Dangerous Liaisons —150—


WHILE I WAIT FOR the happiness of seeing you, I abandon myself, my tender friend, to the pleasure of writing to you, and it is by occupying myself with you that I dispel my regret for your absence. To retrace my sentiments for you, to recall your own, is a real delight to my heart; and it is thus that even a time of privation offers me still a thousand benefits precious to my love. However, if I am to believe you, I shall obtain no reply from you: this very letter is to be the last, and we must refrain from a correspondence which, according to you, is dangerous, and of which we have no need. Assuredly, I will believe you, if you insist: for what can you wish that does not become my own wish, for that very reason? But, before being wholly resolved, will you not permit me to discuss the matter with you?

Of the question of danger, you must be the sole judge: I can calculate nothing, and I confine myself to begging you to watch over your safety; for I can have no peace while you are uneasy. For this purpose, it is not we two who are but one, but you who are both of us. It is not the same with our wants: here we can have but one thought; and if our opinion differs, it can only be for lack of explanation or from misunderstanding. This, then, methinks, is what I feel.

No doubt a letter seems by no means indispensable, when we can see each other freely. What could it say that a word, a glance, or even silence would not say a hundred times better still? This seems to me so true that, at the moment when you spoke of our ceasing to correspond, the idea easily crept into my soul; it troubled it perhaps, but did not wound it. It is even, as it were, when, wishing to press a kiss upon your bosom, I meet with a riband or a veil; I do but thrust it aside, and have no feeling of an obstacle.

But, since then, we are separated; and, now that you are no longer here, this thought of our correspondence has come back to torture me. Why, say I to myself, this privation the more? Nay, is it a reason, because one is far away, that one should have no more to say? I will assume that, favored by circumstance, we pass a whole day together; must we waste the time in talking which is meant for pleasure? Yes, for pleasure, my tender friend; for, by your side, even the moments of repose are full of a delicious enjoyment. But at last, however long the time may be, one ends by separation; and then one is all alone! ’Tis then that a letter is precious! If one reads it not, at least one gazes at it…. Ah! do not doubt, one may look at a letter without reading it, as, methinks, I should still find some pleasure in touching your portrait in the night….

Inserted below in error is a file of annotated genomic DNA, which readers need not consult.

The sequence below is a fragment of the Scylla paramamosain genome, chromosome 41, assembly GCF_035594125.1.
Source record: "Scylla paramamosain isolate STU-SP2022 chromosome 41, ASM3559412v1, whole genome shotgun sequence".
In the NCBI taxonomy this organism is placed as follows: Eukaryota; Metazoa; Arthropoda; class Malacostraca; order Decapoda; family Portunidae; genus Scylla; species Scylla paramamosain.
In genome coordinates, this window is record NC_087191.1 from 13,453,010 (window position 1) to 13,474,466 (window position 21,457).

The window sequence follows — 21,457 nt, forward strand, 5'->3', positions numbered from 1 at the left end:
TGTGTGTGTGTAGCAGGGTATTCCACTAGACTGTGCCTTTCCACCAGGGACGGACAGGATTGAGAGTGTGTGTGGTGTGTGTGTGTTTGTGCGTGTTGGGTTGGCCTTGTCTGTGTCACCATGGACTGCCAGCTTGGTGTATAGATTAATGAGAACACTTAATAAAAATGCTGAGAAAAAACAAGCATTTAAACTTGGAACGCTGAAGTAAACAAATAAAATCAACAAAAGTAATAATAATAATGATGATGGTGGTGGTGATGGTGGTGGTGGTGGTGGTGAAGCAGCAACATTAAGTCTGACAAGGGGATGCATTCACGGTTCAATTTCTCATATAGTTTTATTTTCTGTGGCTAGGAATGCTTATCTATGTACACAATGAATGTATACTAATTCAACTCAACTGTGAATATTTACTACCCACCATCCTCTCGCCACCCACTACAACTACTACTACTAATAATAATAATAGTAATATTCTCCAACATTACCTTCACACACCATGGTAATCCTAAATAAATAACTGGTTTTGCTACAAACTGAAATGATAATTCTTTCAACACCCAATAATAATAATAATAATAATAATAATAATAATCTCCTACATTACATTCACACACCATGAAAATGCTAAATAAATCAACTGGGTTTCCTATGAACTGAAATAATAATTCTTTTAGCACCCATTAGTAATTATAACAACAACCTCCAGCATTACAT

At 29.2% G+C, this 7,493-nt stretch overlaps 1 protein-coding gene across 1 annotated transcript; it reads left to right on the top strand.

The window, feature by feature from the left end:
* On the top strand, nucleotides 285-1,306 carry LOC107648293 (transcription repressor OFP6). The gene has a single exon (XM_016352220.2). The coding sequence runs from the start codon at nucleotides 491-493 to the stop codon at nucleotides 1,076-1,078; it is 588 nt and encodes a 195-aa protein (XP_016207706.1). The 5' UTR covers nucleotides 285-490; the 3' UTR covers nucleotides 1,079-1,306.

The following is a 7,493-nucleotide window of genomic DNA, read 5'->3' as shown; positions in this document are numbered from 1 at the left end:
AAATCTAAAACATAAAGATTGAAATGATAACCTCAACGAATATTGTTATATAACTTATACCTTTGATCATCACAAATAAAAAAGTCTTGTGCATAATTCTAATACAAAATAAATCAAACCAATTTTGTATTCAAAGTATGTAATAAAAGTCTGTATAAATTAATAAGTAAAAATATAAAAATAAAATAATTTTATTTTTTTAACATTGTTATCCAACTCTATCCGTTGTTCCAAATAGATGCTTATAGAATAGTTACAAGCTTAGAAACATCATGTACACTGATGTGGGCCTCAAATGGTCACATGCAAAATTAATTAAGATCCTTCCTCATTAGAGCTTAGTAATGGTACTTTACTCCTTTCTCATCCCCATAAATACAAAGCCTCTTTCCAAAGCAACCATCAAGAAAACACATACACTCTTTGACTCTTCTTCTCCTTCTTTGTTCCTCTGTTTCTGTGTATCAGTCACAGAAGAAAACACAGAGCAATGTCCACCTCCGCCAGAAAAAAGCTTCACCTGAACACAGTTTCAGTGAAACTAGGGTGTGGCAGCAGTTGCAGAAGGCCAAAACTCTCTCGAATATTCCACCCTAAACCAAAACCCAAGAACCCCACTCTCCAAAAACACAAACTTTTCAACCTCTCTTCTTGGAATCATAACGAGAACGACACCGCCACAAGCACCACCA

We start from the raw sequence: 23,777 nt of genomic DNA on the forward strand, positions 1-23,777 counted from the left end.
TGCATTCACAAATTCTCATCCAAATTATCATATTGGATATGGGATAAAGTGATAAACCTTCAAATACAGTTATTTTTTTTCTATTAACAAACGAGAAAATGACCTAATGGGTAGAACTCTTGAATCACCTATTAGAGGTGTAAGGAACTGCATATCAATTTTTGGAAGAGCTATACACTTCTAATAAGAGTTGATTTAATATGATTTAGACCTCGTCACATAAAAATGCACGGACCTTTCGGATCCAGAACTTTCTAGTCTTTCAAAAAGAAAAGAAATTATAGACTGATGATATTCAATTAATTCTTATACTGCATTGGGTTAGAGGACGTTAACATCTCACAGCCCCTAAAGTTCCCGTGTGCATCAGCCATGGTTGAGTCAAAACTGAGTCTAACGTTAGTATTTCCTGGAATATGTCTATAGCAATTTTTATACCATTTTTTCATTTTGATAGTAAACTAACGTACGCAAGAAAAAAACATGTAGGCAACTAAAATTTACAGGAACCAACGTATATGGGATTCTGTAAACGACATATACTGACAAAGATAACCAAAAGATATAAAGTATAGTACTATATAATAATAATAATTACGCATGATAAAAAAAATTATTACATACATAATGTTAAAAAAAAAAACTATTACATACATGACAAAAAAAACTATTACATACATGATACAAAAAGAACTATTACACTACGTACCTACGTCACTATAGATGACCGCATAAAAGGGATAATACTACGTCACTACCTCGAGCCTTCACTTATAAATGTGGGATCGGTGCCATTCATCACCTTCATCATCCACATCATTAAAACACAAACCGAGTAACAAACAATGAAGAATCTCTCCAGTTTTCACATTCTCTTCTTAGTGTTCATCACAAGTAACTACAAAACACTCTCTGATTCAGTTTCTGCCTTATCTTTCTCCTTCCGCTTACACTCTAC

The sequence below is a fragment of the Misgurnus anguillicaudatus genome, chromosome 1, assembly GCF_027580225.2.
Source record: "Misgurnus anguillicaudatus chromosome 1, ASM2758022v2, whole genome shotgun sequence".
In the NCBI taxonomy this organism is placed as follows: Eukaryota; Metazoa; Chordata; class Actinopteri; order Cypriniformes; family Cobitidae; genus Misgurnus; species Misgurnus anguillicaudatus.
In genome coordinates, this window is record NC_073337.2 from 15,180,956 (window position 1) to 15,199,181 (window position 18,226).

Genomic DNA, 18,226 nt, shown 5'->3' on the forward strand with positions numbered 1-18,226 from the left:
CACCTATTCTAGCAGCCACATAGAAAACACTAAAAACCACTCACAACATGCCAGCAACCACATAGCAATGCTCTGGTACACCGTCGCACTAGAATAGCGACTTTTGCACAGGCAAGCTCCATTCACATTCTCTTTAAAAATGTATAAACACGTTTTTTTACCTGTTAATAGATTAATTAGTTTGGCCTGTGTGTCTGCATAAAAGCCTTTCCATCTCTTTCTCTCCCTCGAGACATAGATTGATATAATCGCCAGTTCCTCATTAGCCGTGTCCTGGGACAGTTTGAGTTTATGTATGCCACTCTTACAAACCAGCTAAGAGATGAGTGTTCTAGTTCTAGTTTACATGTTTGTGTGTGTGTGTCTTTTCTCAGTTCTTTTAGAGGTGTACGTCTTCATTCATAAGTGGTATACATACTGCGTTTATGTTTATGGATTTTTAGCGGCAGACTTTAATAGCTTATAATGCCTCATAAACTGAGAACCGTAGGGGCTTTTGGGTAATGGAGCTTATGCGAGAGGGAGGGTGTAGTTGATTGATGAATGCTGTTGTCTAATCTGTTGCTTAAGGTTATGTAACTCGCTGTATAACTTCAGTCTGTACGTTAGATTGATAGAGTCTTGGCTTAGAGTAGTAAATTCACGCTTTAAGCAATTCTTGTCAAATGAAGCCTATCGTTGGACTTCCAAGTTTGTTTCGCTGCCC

Your portrait, do I say? But a letter is the portrait of the soul. It has not, like a cold resemblance, that stagnation which is so remote from love; it lends itself to our every movement: by turns it is animated, feels enjoyment, is in repose…. All your sentiments are so precious to me! Will you rob me of a means of cherishing them?

Are you sure, pray, that the need to write to me will never torment you? In solitude, if your heart expands or is depressed, if a movement of joy thrills through your soul, if an involuntary sadness, for a moment, troubles it: where will you deposeji your gladness or your sorrow, except upon the bosom of your friend? Will you, then, have a sentiment which he does not share? Will you allow yourself to be lost in solitary dreams apart? My love … my tender love! But it is your privilege to pronounce sentence. I did but wish to discuss, and not to beguile you; I do but give you reasons, I dare believe that my prayers had been of more avail. If you persist, therefore, I will endeavor not to grieve; I will make an effort to tell myself what you would have written to me: but, ah, you would say it better than I; and, above all, I should have more pleasure in hearing it.

Adieu, my charming friend; the hour is drawing nigh when I shall be able to see you: I take leave of you in all haste, that I may come and find you the sooner.